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8 Reasons Why Gardening is Good for Children

Published March 4, 2017 at 4:27 pm

8 Reasons Why Gardening is Good For Children

I have just spent the day working in my garden, that was until the rain came! For those of you who read my blog often you will know I am no Charlie Dimock but I do love getting stuck into my garden. This time of the year it gets busy out there as everything is coming to life and the remnants of last year’s growth also needs a tidy up.  Soon, I will need to think about what seeds to buy and what seeds to we want as a family.  This brought back wonderful memories of when my boys were little, they loved buying seeds, planting them and either, killing them with kindness or leaving them to die of drought.


They would choose their seeds and pot them up with my help and supervision.  They actually loved getting their hands in the soil.  For those who missed my blog


There is something about getting your hands dirty and there are many articles that suggest soil is full of ‘feel good’ ingredients, so get stuck in! My gardening activity got me thinking about the above subject and inspired this blog.

So,  for those of you with young children it might be a very good time to think about this wonderful activity that you could do with your child!

I can strongly recommend it for several reasons:

  1. It gives you time together and more importantly time whilst NOT doing something else that might otherwise distract you. In other words, it’s focused time.
  2. It is time filled with a purpose, children love a purpose.
  3. It can act as reading lesson as they can read the instructions, this maybe a first for them.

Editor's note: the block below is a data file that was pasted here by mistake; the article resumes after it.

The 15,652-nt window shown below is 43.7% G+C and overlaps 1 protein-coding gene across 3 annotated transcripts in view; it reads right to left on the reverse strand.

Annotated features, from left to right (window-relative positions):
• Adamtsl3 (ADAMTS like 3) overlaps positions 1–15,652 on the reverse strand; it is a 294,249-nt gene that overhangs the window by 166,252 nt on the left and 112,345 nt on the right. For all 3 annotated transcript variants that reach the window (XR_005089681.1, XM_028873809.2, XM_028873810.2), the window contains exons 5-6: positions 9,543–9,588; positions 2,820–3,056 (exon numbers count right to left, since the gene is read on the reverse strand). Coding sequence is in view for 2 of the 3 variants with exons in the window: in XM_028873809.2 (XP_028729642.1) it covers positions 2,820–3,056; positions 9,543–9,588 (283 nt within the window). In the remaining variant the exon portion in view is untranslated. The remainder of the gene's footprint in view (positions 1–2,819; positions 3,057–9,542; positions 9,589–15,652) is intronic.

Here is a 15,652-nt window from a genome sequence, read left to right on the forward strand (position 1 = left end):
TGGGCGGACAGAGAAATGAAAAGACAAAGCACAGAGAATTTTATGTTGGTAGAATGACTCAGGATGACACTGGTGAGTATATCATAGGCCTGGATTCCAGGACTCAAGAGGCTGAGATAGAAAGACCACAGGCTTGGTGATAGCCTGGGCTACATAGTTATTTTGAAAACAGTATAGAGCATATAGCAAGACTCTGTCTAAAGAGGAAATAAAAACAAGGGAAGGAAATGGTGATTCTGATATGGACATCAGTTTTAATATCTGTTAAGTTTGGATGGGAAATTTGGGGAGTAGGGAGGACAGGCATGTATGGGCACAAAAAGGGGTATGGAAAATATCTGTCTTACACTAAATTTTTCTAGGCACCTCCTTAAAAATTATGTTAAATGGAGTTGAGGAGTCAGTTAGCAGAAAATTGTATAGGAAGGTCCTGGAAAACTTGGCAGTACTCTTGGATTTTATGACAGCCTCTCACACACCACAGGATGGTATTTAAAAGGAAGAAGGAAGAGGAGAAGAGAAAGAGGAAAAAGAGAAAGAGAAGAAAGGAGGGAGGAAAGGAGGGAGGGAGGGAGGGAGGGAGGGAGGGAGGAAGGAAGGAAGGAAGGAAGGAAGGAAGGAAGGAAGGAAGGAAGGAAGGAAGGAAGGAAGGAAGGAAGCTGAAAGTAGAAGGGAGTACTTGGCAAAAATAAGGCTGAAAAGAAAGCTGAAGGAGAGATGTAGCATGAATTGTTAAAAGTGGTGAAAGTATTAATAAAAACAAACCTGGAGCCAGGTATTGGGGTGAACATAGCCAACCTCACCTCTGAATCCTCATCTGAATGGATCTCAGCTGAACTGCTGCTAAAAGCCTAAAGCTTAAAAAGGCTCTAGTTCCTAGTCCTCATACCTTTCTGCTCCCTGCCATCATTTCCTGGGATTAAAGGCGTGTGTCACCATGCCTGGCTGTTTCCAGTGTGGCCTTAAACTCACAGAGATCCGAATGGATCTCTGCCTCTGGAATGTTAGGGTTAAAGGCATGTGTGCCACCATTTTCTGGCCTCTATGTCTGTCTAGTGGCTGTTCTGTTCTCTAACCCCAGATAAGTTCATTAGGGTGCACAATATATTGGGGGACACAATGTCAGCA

4. It teaches them to be patient as they will go to the seed and will become most disappointed that in one day it hasn’t grown into an enormous plant!
  5. If you are growing vegetables they are more likely to eat them as not only have they grown them with their fair hand, they also taste better.
  6. They also realise that they are capable of learning a new skill and therefore, will have confidence to try others.
  7. If their plant/vegetable doesn’t grow they also learn to deal with disappointment.
  8. It gets them outdoors and can be an energetic exercise.

I can hear you saying “I haven’t the time, we haven’t the space and it’s too expensive”.  You don’t need a large garden, a pot or two will do nicely.

Surely, half an hour in an evening or at the weekend can be set aside for this rewarding activity?

A packet of seeds and a small bag of compost is inexpensive and if you share the compost with a friend it’s even cheaper.

I have spent many hours in the garden with my children, and other peoples for that matter and a very good time has been had by all.

Why not give it a go!